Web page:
Gunpowder tea does not get its name from the amount of caffeine it contains - in fact it only has about 1/4 of the caffeine of a regular cup of coffee. The name is actually derived from the Chinese zhu cha which translates to "pearl tea" or "bead tea". The leaves for this green tea are dried and then rolled into tiny pellets that resemble gunpowder.
Tea was introduced to Morocco in 1854 and soon after the tea ceremony was taking place in every Moroccan home from the palace to the Kasbah. The "tea ceremony" is something is celebrated when there are guests in the home. It is a symbol of national pride and hospitality and it is considered very bad manners to refuse taking a sip of the fragrant tea. Moroccans serve the tea in small slender glasses that are typically decorated with gold or engraved designs. It is also the tradition in Morocco to serve the tea with rinsed mint leaves and sugar or honey.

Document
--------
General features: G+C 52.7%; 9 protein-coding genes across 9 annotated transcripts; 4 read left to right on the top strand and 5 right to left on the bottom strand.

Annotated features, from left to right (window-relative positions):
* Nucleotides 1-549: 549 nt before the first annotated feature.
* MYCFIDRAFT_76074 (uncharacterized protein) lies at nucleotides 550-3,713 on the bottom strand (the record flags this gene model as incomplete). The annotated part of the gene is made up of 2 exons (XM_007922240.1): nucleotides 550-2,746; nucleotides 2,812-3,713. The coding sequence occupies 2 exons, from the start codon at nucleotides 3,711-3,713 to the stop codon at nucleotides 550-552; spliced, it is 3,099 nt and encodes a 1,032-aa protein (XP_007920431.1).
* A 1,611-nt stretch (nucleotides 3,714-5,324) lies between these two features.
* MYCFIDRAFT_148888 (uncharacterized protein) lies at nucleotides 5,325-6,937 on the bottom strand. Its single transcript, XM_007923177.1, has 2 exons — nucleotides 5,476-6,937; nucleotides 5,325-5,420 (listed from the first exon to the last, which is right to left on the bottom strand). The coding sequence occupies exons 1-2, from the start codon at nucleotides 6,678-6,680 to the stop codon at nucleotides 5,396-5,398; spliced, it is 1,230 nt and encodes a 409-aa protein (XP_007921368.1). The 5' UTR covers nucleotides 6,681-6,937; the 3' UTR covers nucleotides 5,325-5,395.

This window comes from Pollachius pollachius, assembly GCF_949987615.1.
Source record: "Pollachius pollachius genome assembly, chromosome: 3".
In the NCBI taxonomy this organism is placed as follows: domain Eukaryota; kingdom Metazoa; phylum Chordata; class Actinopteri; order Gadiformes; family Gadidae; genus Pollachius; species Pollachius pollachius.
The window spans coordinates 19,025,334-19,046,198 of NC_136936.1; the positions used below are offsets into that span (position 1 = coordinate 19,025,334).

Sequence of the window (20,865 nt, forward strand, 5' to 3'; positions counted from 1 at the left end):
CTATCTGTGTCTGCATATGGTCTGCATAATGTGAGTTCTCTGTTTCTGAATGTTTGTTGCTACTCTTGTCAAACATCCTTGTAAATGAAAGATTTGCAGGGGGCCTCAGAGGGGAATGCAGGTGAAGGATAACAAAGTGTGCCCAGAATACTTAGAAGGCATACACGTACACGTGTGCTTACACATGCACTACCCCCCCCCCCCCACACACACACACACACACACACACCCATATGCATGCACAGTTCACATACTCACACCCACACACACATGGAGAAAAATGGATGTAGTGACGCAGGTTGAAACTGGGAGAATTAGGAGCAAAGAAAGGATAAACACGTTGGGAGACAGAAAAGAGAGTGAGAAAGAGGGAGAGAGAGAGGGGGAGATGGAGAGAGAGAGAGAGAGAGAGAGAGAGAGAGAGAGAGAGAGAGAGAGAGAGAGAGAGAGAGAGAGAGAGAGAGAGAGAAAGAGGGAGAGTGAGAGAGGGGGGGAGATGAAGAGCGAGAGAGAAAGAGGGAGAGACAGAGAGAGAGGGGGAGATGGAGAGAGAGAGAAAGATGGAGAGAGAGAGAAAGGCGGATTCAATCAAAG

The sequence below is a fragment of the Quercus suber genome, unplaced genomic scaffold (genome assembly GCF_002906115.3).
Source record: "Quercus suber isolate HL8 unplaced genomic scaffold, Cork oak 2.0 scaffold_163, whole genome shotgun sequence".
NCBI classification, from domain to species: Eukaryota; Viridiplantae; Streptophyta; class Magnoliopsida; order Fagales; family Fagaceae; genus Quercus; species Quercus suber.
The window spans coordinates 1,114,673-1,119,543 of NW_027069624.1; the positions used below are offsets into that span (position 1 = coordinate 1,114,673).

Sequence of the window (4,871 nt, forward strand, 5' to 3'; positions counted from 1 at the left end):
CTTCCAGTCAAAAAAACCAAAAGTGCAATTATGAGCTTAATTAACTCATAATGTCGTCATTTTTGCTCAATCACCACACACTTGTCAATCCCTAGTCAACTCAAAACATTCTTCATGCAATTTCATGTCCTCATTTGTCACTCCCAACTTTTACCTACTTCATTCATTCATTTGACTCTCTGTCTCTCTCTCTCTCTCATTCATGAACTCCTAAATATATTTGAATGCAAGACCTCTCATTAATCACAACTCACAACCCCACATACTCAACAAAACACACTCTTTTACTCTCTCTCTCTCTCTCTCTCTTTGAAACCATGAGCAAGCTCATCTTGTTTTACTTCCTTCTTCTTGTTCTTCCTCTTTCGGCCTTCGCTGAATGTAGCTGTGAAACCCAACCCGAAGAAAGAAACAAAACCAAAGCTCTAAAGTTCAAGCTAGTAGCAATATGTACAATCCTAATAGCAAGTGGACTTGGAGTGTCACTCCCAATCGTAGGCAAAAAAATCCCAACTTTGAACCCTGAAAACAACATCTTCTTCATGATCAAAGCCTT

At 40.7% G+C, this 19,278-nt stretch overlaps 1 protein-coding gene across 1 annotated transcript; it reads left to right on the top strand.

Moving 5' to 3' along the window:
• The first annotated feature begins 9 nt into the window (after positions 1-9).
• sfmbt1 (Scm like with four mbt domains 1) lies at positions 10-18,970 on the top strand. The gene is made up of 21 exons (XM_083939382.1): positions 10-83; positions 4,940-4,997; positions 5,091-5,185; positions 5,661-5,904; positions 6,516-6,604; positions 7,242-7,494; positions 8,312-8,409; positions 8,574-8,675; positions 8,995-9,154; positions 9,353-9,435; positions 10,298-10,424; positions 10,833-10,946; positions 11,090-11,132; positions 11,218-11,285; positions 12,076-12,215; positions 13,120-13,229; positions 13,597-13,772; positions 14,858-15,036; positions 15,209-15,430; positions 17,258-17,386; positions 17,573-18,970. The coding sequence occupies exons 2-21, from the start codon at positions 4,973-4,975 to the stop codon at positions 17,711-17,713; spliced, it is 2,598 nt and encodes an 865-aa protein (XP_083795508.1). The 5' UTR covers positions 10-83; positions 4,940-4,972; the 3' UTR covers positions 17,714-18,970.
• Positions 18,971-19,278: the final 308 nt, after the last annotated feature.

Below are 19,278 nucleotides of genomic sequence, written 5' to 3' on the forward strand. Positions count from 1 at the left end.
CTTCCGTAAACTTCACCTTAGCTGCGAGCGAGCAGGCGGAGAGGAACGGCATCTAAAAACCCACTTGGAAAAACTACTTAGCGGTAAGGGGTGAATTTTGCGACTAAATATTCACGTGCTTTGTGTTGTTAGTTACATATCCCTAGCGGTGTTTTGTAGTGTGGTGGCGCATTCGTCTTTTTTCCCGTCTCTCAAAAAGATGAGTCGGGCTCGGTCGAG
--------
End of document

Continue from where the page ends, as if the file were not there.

While I was in Morocco in 2009 the tea ceremony became part of my daily life. As we were visitors, the tea ceremony was a constant form of greeting for us. I really enjoyed the unique flavor. I wish that I had purchased a tea set like the one pictured above while I was there but - There is always next time I suppose!
Morocco DK Eyewitness Travel Guides
Wikipedia: Gunpowder Tea